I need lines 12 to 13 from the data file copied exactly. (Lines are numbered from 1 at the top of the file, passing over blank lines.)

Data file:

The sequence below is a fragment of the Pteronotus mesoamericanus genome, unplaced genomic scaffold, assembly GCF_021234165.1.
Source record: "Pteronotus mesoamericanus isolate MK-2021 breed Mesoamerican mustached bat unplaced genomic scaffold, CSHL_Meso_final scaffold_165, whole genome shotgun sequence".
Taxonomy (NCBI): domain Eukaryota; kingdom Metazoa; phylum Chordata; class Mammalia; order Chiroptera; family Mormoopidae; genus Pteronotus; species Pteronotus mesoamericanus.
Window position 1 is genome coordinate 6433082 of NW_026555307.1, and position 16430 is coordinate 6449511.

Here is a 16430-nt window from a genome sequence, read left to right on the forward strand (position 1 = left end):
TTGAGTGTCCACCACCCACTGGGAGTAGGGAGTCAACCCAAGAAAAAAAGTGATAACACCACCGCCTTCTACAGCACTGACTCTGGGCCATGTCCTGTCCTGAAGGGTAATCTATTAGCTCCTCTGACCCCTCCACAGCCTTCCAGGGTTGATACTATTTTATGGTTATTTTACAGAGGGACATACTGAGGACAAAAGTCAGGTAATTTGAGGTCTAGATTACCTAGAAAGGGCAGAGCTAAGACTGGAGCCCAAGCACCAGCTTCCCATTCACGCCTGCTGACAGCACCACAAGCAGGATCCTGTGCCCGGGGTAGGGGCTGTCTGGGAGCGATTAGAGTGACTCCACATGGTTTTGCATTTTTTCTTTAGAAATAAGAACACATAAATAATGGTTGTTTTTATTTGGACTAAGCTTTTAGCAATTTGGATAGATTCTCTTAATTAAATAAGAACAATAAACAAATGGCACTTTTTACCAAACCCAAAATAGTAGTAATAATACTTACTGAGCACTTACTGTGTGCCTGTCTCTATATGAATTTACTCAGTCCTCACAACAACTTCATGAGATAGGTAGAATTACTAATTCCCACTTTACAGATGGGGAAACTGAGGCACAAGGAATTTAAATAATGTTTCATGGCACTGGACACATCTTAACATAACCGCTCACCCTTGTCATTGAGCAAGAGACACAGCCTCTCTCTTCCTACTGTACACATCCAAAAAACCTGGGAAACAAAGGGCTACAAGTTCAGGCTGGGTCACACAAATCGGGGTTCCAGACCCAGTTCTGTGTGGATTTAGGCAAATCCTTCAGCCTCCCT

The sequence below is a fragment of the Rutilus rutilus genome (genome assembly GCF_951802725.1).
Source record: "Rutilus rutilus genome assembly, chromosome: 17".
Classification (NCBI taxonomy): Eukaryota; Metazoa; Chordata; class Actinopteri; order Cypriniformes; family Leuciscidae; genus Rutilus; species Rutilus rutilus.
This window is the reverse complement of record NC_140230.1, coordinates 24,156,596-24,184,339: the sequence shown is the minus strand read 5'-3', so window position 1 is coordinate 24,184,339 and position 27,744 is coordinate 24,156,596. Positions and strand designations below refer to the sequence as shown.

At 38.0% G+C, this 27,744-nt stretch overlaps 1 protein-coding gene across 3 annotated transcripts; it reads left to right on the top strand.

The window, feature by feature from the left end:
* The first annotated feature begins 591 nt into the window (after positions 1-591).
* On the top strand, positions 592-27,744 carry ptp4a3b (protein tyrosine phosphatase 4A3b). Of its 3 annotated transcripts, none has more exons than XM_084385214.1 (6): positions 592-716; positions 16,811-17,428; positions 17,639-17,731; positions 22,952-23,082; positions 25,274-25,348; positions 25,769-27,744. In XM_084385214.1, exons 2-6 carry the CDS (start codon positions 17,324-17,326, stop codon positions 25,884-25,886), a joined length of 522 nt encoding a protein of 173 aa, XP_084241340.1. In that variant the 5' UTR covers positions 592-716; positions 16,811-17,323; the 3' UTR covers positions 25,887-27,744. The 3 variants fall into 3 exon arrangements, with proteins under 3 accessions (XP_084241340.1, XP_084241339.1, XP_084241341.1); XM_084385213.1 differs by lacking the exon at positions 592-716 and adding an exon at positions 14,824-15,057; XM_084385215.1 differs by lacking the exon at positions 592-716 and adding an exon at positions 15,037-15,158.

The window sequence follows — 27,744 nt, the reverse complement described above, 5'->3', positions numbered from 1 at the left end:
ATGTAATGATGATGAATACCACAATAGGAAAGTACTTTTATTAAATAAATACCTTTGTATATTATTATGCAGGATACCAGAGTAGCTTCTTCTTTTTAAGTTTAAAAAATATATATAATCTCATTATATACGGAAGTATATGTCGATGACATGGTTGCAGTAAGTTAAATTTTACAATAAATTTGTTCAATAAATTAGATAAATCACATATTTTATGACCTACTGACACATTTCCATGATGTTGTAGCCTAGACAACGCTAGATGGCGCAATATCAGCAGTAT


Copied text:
The window, feature by feature from the left end:
* The first annotated feature begins 591 nt into the window (after positions 1-591).